No God But God
Max Rodenbeck makes odd statements and basic errors in his review of Reza Aslan’s “No God but God” on the struggle between moderates and extremists in the Muslim world.
“Aslan’s wish to emphasize the tolerant, merciful side of Islam can lead to pitfalls. It is not particularly comforting to learn that when the prophet triumphantly returned to Mecca, the city of his birth that had rejected him, there were no forced conversions and ”only” six men and four women were put to the sword.”
First of all, we don’t know that Muhammad had anyone at all killed when he took Mecca in 630. The sources reporting this are late, 200 years after the fact, and the authors use terms like “dhukira anna” (“it was mentioned that”) instead of giving tight citations as they usually do. My teacher, the great historian of early Islamic sources, Marsden Jones, flatly disbelieved the few execution stories based on the wording of the sources.
Muhammad was a merchant of Mecca from a noble family, who began receiving what he interpreted as revelations from God around 610 A.D. (C.E. or Common Era). He began preaching the one God, but was persecuted by the pagan Meccan elite. In 622 he emigrated to the nearby Yathrib, which later became known as Medina, just ahead of an attempt to assassinate him. Even in Medina, the Meccan elite came after him, intending to kill him and wipe out his religion. He and the Muslims fought back, and
they ultimately won.
It is certainly the case that Muhammad did not have his primary enemies killed, and did not visit vengeance on the city that had tried to murder him and wipe out his religion through active warfare over more than a decade. Aslan’s praise for Muhammad in this regard is a commonplace and completely appropriate.
Here are some instances of prophets not behaving with Muhammad’s magnanimity:
1.  And Moses said to Joshua, “Choose for us men, and go out, fight with Am’alek; tomorrow I will stand on the top of the hill with the rod of God in my hand.”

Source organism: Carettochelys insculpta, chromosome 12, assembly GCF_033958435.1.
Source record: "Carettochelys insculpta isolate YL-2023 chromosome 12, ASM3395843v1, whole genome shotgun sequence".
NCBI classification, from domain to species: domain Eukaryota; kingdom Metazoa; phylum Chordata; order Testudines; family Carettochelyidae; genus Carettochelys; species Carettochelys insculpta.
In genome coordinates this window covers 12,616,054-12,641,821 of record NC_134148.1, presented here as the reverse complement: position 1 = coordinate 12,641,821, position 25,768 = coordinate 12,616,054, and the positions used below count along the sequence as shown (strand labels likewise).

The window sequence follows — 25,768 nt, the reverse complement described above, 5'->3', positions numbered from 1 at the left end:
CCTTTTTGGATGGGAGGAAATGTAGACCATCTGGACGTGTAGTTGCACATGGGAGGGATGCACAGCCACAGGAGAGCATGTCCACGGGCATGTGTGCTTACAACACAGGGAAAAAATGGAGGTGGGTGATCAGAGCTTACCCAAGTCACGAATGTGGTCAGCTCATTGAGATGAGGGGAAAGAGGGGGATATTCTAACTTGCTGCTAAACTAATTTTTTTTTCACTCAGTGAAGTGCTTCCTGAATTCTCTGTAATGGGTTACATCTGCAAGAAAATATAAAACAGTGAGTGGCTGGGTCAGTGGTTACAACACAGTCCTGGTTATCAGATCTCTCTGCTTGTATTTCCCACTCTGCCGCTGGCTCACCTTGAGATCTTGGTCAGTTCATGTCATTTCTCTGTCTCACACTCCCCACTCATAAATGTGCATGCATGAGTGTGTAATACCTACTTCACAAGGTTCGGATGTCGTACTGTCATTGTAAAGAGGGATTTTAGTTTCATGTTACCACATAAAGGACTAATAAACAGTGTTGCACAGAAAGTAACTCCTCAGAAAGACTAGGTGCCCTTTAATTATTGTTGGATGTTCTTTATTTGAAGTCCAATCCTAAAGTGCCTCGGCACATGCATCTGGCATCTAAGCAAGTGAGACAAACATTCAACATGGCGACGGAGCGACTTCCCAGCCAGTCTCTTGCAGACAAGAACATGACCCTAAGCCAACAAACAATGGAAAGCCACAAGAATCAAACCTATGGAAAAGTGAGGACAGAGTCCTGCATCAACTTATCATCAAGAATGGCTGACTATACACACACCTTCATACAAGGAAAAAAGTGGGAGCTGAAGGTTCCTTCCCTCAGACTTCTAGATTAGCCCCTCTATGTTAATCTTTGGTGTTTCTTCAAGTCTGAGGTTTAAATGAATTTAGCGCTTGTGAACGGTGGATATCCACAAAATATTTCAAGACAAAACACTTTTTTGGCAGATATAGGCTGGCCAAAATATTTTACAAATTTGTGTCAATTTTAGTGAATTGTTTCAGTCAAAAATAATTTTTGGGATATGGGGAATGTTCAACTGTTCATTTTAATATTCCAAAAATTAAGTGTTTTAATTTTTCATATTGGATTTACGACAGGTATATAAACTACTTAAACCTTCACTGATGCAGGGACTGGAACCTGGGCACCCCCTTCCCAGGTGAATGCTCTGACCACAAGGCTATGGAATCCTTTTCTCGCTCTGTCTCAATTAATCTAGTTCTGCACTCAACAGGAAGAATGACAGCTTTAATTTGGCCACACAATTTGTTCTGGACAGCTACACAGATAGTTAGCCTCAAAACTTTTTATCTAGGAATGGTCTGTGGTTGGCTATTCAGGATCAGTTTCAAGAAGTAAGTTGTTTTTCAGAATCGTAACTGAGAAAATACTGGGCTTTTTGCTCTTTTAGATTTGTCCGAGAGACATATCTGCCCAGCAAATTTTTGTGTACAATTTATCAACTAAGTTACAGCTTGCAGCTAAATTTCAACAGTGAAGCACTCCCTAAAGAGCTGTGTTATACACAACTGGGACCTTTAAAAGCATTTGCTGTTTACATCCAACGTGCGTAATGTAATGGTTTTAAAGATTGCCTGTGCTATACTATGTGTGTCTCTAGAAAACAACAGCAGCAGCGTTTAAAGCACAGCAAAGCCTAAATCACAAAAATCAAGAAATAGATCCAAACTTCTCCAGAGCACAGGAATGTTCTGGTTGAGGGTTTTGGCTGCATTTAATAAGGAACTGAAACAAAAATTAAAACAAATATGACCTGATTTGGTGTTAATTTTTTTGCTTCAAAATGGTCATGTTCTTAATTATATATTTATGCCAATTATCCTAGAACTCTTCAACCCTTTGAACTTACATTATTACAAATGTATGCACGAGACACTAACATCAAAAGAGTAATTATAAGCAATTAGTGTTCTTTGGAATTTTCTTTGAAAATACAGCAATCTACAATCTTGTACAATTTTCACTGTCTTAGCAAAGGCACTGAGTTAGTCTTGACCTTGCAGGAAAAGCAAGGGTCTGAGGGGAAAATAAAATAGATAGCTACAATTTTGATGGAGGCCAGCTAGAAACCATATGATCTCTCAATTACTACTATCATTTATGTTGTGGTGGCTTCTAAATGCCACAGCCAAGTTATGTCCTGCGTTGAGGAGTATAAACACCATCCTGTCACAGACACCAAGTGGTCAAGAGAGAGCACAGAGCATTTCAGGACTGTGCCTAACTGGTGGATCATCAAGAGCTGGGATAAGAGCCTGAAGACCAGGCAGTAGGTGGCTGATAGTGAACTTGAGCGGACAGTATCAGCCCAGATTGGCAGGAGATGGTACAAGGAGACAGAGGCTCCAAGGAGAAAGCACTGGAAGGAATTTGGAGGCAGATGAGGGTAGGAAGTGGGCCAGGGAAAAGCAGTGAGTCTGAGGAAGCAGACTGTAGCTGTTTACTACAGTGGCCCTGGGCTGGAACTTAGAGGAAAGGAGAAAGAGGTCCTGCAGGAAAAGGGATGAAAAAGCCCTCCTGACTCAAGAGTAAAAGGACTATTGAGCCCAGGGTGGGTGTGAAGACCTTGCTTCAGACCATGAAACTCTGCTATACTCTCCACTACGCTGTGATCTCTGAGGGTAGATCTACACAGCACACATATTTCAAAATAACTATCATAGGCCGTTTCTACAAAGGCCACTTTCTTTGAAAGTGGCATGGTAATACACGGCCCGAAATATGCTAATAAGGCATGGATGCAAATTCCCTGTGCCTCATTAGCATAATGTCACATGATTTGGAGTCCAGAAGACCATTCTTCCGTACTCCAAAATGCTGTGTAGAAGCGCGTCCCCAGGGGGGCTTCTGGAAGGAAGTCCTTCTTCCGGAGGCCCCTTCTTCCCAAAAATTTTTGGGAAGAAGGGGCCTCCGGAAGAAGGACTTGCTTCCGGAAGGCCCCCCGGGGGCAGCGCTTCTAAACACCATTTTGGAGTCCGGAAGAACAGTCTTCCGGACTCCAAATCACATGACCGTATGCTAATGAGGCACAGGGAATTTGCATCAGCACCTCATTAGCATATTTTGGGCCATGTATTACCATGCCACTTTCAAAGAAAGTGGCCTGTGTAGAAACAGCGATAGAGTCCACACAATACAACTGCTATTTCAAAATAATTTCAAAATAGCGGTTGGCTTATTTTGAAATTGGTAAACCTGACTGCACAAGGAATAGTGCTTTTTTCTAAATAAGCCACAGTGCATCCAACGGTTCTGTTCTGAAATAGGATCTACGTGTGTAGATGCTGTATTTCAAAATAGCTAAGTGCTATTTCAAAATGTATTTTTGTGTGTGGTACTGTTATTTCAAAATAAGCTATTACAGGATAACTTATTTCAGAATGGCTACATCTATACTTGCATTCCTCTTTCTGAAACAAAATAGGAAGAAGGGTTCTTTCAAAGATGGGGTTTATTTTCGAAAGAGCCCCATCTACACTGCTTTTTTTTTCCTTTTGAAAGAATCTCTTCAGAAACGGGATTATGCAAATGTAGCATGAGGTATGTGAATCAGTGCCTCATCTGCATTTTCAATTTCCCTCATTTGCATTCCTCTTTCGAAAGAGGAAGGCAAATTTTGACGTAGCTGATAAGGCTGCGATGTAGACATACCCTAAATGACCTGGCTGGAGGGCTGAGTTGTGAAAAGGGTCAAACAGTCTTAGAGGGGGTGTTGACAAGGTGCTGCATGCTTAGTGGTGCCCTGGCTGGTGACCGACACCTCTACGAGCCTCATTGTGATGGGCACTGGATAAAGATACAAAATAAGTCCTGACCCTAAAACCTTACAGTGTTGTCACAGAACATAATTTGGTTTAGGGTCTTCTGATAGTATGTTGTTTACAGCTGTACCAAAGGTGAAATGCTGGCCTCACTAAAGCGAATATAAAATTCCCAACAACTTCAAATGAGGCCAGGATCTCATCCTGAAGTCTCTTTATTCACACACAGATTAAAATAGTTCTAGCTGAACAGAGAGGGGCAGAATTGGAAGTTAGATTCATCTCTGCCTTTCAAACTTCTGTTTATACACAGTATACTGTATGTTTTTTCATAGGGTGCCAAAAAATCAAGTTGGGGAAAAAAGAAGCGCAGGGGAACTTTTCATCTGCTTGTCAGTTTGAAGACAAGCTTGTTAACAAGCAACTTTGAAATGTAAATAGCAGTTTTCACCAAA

2.  So Joshua did as Moses told him, and fought with Am’alek; and Moses, Aaron, and Hur went up to the top of the hill.
3.  And Joshua mowed down Am’alek and his people with the edge of the sword.
4.  And the LORD said to Moses, “Write this as a memorial in a book and recite it in the ears of Joshua, that I will utterly blot out the remembrance of Am’alek from under heaven.”
Or how about this from Chapter 8 of the Book of Joshua?
“#  Then the LORD said to Joshua, “Stretch out the javelin that is in your hand toward Ai; for I will give it into your hand.” And Joshua stretched out the javelin that was in his hand toward the city.
#  And when Joshua and all Israel saw that the ambush had taken the city, and that the smoke of the city went up, then they turned back and smote the men of Ai.
#  But the king of Ai they took alive, and brought him to Joshua.
#  For Joshua did not draw back his hand, with which he stretched out the javelin, until he had utterly destroyed all the inhabitants of Ai.
#  Only the cattle and the spoil of that city Israel took as their booty, according to the word of the LORD which he commanded Joshua.
#  So Joshua burned Ai, and made it for ever a heap of ruins, as it is to this day.